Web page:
I decided to write this because I know a lot of people are out there who want to get into cooking but are unsure of what they really need or how much they should spend. This post is for people who don’t want to waste money, whether you cook once a month or several times a day.
This will be an ongoing series. In today’s post, I will be writing about knives. In the next part of this series, I will be writing about pots and pans, so be sure and check back!
Kitchen gear, unlike almost everything else you buy, has the potential of lasting a very long time. It’s smarter to buy the right thing the first time than to repeatedly spend money on junk that doesn’t fill your needs. The good news is that you don’t always have to spend a lot to gain the ability to do a lot.
Before we get started my general advice is to stay away from sets of gear. This goes for knives, pans, and even cooking utensils. Whether they’re cheap or expensive sets, you will almost always end up spending more money and they always throw in useless items. Why buy a pot and pan set that has 10” and 8” skillets when all you’ll ever need is a 12” skillet? That 1-quart saucepan serves the same purpose as the 4-quart except it doesn’t hold enough liquid to be useful. The best advice is to buy what you need as you need it.
Knives are a kitchen essential. Finding the right knives can be confusing, whether you’re on a budget or not. Thankfully for you, I’ve already learned the hard way and I’ve found some good advice that I’ll share in this post.
To start, the most important knife you’ll buy is a chef’s knife. A chef’s knife is going to be the most used and most useful knife in any kitchen. Having a good knife makes cooking so much easier, faster, and safer. This is why people who spend a lot of time in the kitchen have no problem spending $100+ for a good knife; it’s that important. However the good news is you don’t have to spend a lot to get a great knife anymore.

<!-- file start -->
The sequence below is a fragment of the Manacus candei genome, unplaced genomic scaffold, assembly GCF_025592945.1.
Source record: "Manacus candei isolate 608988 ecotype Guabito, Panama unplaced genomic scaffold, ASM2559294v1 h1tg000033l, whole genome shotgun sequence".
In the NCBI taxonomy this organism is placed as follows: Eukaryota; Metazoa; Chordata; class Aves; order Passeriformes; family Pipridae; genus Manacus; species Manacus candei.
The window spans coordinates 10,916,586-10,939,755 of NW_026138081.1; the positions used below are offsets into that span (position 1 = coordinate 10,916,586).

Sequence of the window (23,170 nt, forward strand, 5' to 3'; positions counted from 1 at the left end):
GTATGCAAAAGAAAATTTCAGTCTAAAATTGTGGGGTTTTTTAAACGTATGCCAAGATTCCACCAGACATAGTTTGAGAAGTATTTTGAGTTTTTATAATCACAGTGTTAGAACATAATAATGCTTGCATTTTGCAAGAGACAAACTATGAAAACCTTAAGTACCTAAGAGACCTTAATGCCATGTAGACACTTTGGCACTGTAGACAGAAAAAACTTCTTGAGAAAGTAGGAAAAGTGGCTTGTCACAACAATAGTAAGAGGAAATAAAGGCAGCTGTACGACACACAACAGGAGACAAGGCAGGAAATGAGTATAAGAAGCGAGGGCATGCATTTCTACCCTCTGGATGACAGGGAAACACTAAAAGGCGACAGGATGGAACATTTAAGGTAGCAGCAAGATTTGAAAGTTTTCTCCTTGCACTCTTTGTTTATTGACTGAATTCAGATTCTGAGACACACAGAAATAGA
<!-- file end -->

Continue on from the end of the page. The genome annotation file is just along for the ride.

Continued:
Cook’s Illustrated, who is basically the Consumer Reports for the kitchen, recommends Victorinox Fibrox 8-Inch Chef’s Knife, which sells for $30 on Amazon. They compared it to other, more expensive knives ($100+), and actually found it to be better. In fact, they like it so much that if you were to watch an episode of American’s Test Kitchen or Cook’s Country, you would see them use it on the show. There is also a 10-inch version for the same price if you want something longer.
I’ve had the crappy Ginsu stuff too, and it’s really night and day when it comes to cooking. Chopping onions on a Ginsu used to be a brutal affair drenched in gallons of tears. Now, with a good sharp knife, I can mince an onion in less than a minute with no tears. Don’t waste your money on crap.
Other than a Chefs knife, the one other knife I’d highly recommend is a good paring knife, which can also be had for cheap. I have a couple of these Rikon Paring Knives, which are cheap ($10), sharp, and come with their own sheath. Cooks Illustrated likes them too. They’re very useful for smaller jobs that are unwieldy on a chef’s knife
Those two knives are all the general purpose knives you’ll ever need. There are other knives that are useful, but don’t buy them unless you really feel a need for them. Other than the chef’s knife and paring knife, I use a Victorinox 12-Inch Granton Edge Slicing Knife for slicing meat and a Victorinox 47547 10-1/4-Inch Wavy Bread Knife because I make bread all the time.
As for sharpening knives, this used to frightening and confusing to me. I was too scared to do it myself. I used to have my blades professionally sharpened. Once again, CI turned me to a cheap and easy solution with the AccuSharp Knife and Tool Sharpener for $10. It’s easy to use and works great. I can’t tell the difference between using this and having my blades professionally sharpened.
Written by guest blogger: Ryan Tamm